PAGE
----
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They mean the community traits, as listed, per each encounter group establishing that settlement..... Aka Krell, Ballooners, Badges, Frozen Chosen, etc.
Yes, though I get the feeling that those are average values for those groups and that there may be some variability in them. For instance, not all townspeople will be straight 50% across all traits everywhere.
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Old 01-17-2016, 02:13 PM
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What do you think of this suggestion?

Milk goats?

Dairy goat 75L for 0.5Kg equivalent of corn.
I haven't been ignoring this, just doing some research. I did find data to support the bovine dairy numbers. In tropical regions with cow density at 1 per hectare grazing on pretty poor grass give between 120-300 Kg of milk per year (Milk is typically measured by weight wholesale), using 180 seems low but not total unreasonable. My data on goat production gives me about 1248 Kg per goat, but this is for goats in Oklahoma eating a high nutrition diet. Also, I am not sure how many goats per hectare is reasonable.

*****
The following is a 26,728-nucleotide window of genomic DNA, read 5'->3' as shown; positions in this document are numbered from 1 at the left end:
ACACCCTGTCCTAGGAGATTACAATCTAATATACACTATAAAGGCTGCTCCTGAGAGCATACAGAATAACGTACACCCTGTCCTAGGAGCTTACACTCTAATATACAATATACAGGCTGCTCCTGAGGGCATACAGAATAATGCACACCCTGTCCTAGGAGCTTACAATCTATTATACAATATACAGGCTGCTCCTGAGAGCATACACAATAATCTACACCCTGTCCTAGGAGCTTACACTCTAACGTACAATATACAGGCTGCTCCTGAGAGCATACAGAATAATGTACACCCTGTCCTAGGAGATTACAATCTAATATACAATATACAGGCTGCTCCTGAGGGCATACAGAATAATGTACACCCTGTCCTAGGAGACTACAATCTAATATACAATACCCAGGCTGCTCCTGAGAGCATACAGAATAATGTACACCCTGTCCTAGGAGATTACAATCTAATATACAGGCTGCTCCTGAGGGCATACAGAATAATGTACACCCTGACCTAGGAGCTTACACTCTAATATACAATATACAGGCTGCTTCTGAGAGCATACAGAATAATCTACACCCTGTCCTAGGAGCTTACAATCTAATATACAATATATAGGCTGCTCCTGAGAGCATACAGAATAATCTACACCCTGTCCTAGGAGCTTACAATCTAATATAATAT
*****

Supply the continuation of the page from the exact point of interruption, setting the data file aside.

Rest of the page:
So I am still at odds what sounds good here.
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Old 01-17-2016, 04:33 PM
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I haven't been ignoring this, just doing some research. I did find data to support the bovine dairy numbers. In tropical regions with cow density at 1 per hectare grazing on pretty poor grass give between 120-300 Kg of milk per year (Milk is typically measured by weight wholesale), using 180 seems low but not total unreasonable. My data on goat production gives me about 1248 Kg per goat, but this is for goats in Oklahoma eating a high nutrition diet. Also, I am not sure how many goats per hectare is reasonable.

So I am still at odds what sounds good here.
http://extension.psu.edu/business/ag...oat-production

http://www.milkproduction.com/Global...oatfarmers.pdf
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Old 01-17-2016, 05:21 PM